The January 4 bomb attack by the Kurdistan Workers’ Party (PKK) in the predominantly Kurdish city of Diyarbakir in southeast Turkey has increased the pressure on the members of the pro-Kurdish Democratic Society Party (DTP) to distance themselves from the PKK’s violent campaign. But they are also aware that any denunciation would probably result in their becoming unelectable.
On January 8 another victim of the January 4 attack died from his injuries, raising the death toll to six civilians, five of them teenage students. The PKK has already admitted that its militants were responsible for the attack, in which an improvised explosive device (IED) in a car parked outside a school was detonated as a bus carrying military personnel passed along the street (see Terrorism Focus, January 8). The bombing is believed to have been a response to a series of Turkish air raids in December against the PKK’s main camps in the Qandil Mountains of northern Iraq.
The DTP has consistently dismissed accusations that it is affiliated with or controlled by the PKK. However, it has repeatedly refused to describe the PKK as a terrorist organization and has usually hedged any condemnation of a specific PKK attack by denouncing all violence, which has been generally interpreted as suggesting that it is also opposed to the military campaign being waged against the PKK by the Turkish security forces.
On December 27, the DTP parliamentary party took the decision to launch a campaign to protest the Turkish air raids against the PKK camps in the Qandil Mountains, including holding public rallies inside Turkey and sending a delegation to the EU to lobby for pressure to be exerted on the Turkish government to halt the raids (CNNTurk, NTV, December 27). The decision came the day after the DTP released a statement in which it described the PKK as a “political organization seeking a solution to the Kurdish problem” (Hurriyet, Milliyet, Radikal, Sabah, December 27).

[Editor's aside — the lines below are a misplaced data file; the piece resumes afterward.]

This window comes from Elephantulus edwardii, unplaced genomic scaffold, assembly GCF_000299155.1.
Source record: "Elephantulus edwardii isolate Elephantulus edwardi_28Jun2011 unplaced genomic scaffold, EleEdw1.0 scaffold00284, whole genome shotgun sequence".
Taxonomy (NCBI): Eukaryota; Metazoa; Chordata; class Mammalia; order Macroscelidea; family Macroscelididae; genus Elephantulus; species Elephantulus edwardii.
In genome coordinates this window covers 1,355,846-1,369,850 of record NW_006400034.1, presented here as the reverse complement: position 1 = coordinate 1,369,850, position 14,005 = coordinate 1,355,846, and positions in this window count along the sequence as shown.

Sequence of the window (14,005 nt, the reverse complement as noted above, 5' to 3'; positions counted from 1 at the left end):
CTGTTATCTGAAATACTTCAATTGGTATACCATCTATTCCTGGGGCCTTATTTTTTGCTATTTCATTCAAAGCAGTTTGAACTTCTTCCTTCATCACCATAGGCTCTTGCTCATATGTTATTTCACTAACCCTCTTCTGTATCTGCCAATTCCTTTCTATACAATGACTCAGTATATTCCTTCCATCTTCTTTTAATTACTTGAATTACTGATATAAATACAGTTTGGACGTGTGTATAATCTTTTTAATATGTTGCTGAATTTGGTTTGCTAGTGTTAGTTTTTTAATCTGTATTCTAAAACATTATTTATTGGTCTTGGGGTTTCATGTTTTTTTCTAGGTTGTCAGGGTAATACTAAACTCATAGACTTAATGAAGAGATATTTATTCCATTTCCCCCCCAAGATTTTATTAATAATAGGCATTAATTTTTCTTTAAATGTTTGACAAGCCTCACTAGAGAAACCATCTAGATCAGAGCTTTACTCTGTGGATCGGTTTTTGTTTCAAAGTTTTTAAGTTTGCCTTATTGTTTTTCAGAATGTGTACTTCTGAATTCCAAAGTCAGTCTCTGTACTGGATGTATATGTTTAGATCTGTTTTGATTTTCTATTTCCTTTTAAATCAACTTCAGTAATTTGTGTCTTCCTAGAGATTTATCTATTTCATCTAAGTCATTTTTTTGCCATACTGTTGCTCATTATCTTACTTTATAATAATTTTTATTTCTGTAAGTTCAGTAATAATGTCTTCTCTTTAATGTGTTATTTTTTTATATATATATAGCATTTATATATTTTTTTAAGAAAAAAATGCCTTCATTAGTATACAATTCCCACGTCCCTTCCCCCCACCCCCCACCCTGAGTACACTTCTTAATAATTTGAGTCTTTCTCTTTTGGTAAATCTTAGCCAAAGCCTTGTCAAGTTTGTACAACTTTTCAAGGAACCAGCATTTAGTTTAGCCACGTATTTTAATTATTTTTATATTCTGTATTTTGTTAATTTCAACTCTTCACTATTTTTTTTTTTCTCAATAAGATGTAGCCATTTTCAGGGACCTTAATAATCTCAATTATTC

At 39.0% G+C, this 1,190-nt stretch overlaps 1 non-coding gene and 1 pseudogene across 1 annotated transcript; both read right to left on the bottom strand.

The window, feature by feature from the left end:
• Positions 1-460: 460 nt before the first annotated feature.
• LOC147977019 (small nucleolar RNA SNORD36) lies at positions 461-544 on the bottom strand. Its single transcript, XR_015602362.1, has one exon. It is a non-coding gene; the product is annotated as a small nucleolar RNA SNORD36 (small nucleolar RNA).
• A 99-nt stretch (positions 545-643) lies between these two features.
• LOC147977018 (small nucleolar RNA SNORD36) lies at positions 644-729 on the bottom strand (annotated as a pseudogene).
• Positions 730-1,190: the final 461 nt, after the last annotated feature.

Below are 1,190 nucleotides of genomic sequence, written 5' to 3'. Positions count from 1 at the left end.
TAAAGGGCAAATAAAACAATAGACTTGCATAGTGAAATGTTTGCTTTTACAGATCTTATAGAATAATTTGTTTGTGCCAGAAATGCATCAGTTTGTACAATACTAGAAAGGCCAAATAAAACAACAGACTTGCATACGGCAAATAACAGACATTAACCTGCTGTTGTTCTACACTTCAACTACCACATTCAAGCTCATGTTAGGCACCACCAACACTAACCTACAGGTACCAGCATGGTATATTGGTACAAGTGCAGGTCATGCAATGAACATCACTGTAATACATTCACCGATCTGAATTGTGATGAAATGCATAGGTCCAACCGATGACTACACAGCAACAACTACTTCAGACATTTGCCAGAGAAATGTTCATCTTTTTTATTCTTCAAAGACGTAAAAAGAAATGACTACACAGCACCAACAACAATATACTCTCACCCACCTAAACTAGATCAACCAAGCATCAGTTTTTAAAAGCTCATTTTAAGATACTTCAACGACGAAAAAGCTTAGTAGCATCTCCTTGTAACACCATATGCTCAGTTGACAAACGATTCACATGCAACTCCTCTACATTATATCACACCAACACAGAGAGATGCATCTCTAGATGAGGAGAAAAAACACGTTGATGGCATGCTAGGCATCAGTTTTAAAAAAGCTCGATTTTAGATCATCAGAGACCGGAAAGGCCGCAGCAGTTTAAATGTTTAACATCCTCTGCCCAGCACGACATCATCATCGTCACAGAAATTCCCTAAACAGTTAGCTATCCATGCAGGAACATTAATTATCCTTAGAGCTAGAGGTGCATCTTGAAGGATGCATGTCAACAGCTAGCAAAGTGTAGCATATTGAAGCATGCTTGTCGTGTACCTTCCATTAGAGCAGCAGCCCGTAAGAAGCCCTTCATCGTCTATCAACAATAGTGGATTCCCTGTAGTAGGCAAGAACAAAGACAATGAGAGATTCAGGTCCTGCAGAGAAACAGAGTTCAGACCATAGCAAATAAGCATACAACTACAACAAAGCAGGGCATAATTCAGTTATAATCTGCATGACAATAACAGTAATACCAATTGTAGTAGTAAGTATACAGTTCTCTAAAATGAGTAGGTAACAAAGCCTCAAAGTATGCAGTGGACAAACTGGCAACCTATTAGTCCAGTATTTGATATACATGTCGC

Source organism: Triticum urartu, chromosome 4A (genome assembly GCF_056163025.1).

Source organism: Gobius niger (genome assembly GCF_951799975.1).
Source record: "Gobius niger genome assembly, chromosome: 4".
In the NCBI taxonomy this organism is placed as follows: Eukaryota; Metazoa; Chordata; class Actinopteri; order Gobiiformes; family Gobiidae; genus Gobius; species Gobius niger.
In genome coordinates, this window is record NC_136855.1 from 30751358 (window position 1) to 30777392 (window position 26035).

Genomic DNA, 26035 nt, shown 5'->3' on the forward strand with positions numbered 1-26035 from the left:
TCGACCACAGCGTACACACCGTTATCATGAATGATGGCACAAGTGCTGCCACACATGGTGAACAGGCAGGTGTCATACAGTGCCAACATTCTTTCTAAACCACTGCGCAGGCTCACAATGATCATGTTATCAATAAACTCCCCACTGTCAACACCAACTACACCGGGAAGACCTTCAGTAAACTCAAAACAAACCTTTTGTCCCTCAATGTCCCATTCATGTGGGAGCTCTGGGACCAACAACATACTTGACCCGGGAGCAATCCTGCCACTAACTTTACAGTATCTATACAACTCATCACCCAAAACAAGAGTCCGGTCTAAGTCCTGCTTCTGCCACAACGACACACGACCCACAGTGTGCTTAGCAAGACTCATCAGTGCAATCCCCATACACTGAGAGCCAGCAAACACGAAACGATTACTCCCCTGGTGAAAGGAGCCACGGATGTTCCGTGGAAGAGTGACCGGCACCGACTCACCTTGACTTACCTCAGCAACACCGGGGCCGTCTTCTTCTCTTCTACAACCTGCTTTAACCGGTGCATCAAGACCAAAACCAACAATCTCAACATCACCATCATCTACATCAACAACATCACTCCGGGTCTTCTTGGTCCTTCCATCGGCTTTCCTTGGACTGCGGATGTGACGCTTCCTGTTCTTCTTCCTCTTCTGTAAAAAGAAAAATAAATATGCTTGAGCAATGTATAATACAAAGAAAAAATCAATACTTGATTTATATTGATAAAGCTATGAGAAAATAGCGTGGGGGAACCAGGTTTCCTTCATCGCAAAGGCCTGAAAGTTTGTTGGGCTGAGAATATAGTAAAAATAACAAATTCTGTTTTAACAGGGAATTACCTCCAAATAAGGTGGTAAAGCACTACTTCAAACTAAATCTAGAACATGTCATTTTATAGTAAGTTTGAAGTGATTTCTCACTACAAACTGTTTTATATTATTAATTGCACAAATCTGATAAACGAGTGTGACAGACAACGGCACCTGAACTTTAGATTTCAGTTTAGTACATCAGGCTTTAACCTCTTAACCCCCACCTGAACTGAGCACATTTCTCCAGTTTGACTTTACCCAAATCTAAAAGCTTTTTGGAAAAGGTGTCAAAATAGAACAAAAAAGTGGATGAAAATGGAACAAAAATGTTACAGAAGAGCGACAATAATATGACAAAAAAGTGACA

Such statements are unlikely to help the DTP’s cause when it presents its defense to Turkey’s Constitutional Court next month. On November 16, 2007, Public Prosecutor Abdurrahman Yalcinkaya formally applied to the Turkish Constitutional Court for the closure of the DTP on the grounds that it had become a “center of activities aimed at damaging the independence of the state and the indivisible integrity of its territory and nation” (see EDM, November 19, 2007). The DTP was originally due to present its preliminary defense by January 10. However, on January 9, the Constitutional Court extended the deadline by an additional month (NTV, Anadolu Ajansi, January 9).
Following the bombing in Diyarbakir, Prime Minister Recep Tayyip Erdogan angrily reminded the DTP of its description of the PKK as a “political organization.” “If the PKK is a political organization, then what need is there for you?” he asked (Hurriyet, Milliyet, Sabah, Vatan, January 9).
For the DTP, the situation has been made even more difficult by the fact that all of the dead were members of the civilian population in the largest city in the Turkey’s Kurdish region,
Aysel Tugluk, a DTP member of parliament from Diyarbakir and former lawyer for imprisoned PKK leader Abdullah Ocalan, admitted that the bombing had stunned the party. “Nobody who has a heart beating in their breast can accept these deaths,” she said (Yeni Safak, January 9).
Osman Baydemir, the DTP mayor of Diyarbakir, also condemned the attack. “I hope this city never has to suffer such pain again,” he said (Vatan, Radikal, January 10).
But the DTP has still avoided condemning the PKK itself or calling on the organization to lay down its arms. One of the problems is that, whatever its leaders may say, the DTP is regarded not only by its opponents but also by many of its supporters as being affiliated with the PKK. In the election of July 22, 2007, the majority of the population in southeastern Turkey, which has long been the most conservative area of the country, voted for the ruling moderate Islamist Justice and Development Party (AKP). Like the PKK itself, which until relatively recently was officially a Marxist organization, the DTP has always been regarded as being very secularist, at best indifferent to or even — for many of its detractors — actively hostile towards Islam.
Although not everyone who voted for the DTP in the July 2007 election is likely to have been a PKK supporter, there is also little doubt that, if they voted at all, most PKK sympathizers supported the DTP. As a result, if the leading members of the DTP were to denounce the PKK they would not only alienate the party’s core constituency but almost certainly condemn themselves to the political wilderness, as their weak Islamic credentials would prevent them from ever being able to compete with the AKP.